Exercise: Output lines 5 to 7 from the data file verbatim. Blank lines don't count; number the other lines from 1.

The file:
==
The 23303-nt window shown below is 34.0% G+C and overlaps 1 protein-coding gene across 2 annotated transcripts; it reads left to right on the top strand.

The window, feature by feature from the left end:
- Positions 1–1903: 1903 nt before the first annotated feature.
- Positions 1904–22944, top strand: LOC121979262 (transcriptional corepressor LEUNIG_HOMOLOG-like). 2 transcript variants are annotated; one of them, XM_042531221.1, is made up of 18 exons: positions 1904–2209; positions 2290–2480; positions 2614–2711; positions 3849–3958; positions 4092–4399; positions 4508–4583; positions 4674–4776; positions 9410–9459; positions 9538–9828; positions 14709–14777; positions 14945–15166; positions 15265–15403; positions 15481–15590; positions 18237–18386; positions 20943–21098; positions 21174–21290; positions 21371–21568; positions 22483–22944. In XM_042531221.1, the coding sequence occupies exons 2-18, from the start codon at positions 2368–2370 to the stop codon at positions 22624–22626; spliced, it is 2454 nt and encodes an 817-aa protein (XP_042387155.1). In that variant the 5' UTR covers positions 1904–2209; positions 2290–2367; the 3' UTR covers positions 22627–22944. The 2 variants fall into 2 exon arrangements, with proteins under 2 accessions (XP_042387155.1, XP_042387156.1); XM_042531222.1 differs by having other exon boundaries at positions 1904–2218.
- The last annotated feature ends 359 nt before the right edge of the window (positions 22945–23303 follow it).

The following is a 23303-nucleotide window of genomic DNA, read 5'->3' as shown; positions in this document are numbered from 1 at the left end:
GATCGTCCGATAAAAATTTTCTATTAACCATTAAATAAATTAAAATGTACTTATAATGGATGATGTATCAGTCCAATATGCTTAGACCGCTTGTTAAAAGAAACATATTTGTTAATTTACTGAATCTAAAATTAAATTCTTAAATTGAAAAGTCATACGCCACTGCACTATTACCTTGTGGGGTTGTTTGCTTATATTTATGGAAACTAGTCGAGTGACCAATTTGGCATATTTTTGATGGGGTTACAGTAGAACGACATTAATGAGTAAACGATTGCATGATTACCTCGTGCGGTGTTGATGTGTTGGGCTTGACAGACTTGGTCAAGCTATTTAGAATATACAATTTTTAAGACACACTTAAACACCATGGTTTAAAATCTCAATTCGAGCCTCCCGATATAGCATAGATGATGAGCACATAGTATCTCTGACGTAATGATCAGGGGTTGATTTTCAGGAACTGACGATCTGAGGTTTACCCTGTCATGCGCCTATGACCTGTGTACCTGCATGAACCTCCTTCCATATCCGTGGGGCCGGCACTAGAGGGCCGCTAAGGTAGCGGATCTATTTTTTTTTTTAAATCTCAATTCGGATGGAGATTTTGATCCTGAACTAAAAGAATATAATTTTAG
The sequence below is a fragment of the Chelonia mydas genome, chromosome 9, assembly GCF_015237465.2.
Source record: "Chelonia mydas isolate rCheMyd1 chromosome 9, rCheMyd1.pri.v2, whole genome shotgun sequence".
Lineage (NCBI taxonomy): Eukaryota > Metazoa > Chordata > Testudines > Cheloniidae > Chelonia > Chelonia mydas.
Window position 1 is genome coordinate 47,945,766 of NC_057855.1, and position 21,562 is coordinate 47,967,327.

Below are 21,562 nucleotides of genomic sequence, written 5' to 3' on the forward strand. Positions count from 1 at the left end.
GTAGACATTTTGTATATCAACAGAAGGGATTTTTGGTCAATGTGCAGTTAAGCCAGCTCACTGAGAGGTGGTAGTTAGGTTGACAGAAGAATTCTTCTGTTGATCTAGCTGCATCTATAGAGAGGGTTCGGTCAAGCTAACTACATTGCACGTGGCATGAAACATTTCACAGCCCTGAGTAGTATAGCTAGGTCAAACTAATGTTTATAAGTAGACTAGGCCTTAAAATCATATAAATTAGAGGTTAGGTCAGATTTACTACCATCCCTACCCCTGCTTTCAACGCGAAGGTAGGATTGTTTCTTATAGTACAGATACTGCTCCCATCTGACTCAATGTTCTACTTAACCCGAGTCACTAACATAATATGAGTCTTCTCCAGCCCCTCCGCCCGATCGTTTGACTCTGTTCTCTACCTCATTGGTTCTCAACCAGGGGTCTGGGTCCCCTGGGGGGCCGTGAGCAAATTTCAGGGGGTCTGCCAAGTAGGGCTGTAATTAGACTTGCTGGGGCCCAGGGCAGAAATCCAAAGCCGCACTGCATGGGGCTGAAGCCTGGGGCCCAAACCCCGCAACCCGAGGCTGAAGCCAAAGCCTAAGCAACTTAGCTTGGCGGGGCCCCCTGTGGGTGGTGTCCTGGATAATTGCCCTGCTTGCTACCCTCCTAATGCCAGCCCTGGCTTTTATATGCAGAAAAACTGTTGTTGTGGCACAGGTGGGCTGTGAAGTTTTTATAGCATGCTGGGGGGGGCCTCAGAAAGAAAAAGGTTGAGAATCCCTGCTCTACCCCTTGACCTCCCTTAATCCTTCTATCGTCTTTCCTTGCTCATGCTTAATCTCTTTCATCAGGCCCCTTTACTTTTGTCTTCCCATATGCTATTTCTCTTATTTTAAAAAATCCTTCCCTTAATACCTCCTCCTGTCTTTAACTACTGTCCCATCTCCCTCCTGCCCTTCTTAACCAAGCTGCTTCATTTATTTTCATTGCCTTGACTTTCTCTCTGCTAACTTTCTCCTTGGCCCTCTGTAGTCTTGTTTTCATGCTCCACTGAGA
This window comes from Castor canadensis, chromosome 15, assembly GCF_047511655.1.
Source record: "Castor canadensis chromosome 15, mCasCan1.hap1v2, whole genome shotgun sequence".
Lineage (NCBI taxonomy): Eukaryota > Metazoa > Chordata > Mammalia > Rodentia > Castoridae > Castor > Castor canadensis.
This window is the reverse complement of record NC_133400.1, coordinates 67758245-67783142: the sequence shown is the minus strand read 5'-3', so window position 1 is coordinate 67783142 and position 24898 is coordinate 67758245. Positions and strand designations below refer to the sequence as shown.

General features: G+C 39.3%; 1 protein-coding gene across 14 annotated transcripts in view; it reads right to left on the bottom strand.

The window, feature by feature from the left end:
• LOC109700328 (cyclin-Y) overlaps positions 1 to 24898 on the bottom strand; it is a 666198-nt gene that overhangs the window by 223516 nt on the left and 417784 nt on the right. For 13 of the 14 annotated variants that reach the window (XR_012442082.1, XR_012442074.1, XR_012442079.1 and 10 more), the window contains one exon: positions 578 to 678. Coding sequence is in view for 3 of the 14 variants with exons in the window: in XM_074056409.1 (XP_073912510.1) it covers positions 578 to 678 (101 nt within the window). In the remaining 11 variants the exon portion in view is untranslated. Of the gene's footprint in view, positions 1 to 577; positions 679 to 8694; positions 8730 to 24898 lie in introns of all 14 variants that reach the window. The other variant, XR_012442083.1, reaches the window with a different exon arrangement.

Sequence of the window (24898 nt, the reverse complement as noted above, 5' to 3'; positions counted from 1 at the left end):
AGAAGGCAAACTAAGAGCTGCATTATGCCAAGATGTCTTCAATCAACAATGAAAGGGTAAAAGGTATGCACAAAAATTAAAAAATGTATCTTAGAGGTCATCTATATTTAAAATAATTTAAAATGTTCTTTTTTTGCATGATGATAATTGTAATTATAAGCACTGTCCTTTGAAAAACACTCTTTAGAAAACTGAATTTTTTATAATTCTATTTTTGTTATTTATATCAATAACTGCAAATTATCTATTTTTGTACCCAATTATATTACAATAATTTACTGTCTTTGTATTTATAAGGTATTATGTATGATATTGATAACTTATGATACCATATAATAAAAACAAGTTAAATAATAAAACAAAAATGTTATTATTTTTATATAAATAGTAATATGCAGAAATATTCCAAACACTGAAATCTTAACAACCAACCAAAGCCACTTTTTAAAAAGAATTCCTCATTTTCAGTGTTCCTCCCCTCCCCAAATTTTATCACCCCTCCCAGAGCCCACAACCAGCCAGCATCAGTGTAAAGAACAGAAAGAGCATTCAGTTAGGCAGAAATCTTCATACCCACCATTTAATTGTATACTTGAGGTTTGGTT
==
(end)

- The last annotated feature ends 359 nt before the right edge of the window (positions 22945–23303 follow it).

The following is a 23303-nucleotide window of genomic DNA, read 5'->3' as shown; positions in this document are numbered from 1 at the left end:
GATCGTCCGATAAAAATTTTCTATTAACCATTAAATAAATTAAAATGTACTTATAATGGATGATGTATCAGTCCAATATGCTTAGACCGCTTGTTAAAAGAAACATATTTGTTAATTTACTGAATCTAAAATTAAATTCTTAAATTGAAAAGTCATACGCCACTGCACTATTACCTTGTGGGGTTGTTTGCTTATATTTATGGAAACTAGTCGAGTGACCAATTTGGCATATTTTTGATGGGGTTACAGTAGAACGACATTAATGAGTAAACGATTGCATGATTACCTCGTGCGGTGTTGATGTGTTGGGCTTGACAGACTTGGTCAAGCTATTTAGAATATACAATTTTTAAGACACACTTAAACACCATGGTTTAAAATCTCAATTCGAGCCTCCCGATATAGCATAGATGATGAGCACATAGTATCTCTGACGTAATGATCAGGGGTTGATTTTCAGGAACTGACGATCTGAGGTTTACCCTGTCATGCGCCTATGACCTGTGTACCTGCATGAACCTCCTTCCATATCCGTGGGGCCGGCACTAGAGGGCCGCTAAGGTAGCGGATCTATTTTTTTTTTTAAATCTCAATTCGGATGGAGATTTTGATCCTGAACTAAAAGAATATAATTTTAG